Does Rearing Environment Shape Romantic Attachment Style? Using Siblings to Test for Shared Environmental Influences
Johnson, Amy E.
Franklin, Bethany R.
Kelley, Jenna A.
Bleske-Rechek, April L.
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Attachment research began when John Bowlby recognized the importance of the bonds, or "attachments," formed between infants and their caregivers. In the late 1980s, psychologists extended Bowlby's research into the domain of adult romantic love by proposing that romantic love can be conceptualized as a process of becoming attached (e.g., Hazan & Shaver, 1987). Since Hazan and Shaver's (1987) initial conceptualization of romantic love as an attachment process, researchers have documented links between attachment dimensions and memories of one's relationships with parents during childhood, parental relationship status (e.g., divorced), and one's own current and past romantic relationship experiences. Research has not, however, determined the causes of individual differences in romantic attachment style. A series of studies were conducted to explore the possibility that romantic attachment style is transmitted via the family, either through shared genes or shared rearing environment.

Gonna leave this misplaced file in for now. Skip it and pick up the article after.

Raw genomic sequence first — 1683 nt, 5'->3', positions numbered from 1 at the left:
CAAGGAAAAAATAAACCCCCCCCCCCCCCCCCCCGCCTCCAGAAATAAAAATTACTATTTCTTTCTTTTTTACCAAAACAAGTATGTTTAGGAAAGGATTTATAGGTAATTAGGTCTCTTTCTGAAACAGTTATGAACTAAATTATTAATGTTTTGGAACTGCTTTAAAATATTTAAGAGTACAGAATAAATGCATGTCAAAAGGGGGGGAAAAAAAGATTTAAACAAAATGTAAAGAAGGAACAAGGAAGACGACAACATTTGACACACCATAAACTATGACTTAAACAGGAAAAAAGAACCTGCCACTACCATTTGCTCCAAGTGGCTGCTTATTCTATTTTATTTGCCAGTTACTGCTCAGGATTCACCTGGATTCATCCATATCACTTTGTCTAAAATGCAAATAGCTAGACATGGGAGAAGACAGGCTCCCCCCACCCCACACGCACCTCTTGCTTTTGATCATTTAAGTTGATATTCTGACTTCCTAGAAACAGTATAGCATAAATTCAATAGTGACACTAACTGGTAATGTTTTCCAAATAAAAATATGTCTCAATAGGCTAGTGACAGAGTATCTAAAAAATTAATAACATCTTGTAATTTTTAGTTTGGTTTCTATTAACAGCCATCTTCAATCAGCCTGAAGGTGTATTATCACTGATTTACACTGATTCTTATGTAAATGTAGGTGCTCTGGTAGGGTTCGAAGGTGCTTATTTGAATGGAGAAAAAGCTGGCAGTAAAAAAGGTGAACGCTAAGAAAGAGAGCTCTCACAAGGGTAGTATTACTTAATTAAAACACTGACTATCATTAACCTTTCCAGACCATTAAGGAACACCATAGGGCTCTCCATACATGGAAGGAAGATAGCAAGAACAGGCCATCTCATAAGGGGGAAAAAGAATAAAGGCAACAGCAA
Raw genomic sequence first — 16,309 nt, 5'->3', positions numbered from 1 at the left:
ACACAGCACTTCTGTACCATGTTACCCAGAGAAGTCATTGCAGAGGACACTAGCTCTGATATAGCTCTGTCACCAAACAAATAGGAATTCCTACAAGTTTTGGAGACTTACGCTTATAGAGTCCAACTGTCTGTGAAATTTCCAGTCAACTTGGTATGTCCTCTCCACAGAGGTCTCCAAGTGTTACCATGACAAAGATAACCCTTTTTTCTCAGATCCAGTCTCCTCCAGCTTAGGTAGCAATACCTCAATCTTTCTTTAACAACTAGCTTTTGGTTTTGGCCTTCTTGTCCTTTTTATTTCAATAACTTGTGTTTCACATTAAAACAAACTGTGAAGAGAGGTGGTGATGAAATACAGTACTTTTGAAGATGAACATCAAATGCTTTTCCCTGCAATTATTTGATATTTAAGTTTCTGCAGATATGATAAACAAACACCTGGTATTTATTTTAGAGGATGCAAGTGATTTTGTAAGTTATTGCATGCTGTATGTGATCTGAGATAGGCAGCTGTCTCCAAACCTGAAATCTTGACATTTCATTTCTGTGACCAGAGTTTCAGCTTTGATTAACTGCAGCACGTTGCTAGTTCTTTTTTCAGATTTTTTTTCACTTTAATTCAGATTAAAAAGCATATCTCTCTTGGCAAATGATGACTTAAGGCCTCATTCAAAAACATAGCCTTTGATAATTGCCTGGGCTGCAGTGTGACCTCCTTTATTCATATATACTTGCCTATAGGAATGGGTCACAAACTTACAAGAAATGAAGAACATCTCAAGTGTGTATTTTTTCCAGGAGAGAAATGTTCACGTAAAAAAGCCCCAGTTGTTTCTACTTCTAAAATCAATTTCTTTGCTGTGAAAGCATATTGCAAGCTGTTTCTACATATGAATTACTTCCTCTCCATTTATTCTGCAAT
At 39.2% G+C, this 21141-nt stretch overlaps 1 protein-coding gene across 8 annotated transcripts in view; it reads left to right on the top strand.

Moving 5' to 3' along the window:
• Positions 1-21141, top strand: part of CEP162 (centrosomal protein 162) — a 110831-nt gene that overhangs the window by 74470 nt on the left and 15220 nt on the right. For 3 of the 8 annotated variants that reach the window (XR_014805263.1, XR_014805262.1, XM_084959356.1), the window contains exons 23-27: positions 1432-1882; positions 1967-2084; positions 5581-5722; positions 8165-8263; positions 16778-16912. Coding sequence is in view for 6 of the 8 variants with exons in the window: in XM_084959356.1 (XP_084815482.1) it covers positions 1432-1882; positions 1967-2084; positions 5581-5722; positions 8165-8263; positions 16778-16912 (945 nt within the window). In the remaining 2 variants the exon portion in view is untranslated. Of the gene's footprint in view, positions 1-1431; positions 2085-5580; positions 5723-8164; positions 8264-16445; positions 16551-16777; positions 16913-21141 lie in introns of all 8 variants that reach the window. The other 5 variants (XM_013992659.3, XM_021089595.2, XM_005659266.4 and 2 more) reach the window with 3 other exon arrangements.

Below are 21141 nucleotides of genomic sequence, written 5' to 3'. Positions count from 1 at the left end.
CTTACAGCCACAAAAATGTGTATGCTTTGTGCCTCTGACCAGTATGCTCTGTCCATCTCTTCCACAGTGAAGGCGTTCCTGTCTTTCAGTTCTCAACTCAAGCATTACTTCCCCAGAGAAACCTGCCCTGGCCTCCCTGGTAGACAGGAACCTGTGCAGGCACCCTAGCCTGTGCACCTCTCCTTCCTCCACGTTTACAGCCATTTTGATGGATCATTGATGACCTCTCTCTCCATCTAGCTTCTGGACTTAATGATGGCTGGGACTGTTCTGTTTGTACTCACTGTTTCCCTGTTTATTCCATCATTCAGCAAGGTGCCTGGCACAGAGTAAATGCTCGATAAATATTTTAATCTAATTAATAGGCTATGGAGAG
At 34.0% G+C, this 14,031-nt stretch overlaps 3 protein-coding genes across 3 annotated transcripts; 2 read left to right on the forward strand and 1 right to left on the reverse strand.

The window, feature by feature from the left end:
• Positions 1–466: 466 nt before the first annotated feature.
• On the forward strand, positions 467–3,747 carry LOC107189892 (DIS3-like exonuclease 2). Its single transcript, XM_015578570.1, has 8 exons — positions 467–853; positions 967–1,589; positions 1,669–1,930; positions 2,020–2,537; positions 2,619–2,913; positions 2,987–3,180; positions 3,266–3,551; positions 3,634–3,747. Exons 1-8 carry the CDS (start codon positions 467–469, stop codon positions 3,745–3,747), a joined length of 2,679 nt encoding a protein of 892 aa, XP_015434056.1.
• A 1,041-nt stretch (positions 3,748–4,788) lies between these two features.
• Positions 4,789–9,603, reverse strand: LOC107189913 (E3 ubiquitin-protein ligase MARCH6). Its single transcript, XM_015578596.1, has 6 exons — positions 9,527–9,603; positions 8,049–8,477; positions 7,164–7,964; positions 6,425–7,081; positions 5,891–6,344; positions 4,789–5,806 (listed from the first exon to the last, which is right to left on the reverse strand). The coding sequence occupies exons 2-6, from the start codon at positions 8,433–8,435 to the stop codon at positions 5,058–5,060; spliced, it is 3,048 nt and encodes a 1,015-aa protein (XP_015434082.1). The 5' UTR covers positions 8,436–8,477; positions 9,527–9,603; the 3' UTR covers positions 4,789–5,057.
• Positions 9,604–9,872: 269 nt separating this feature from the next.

Child rearing--Social aspects
Man-woman relationships--Psychological aspects
Color poster with text, graphs, and tables.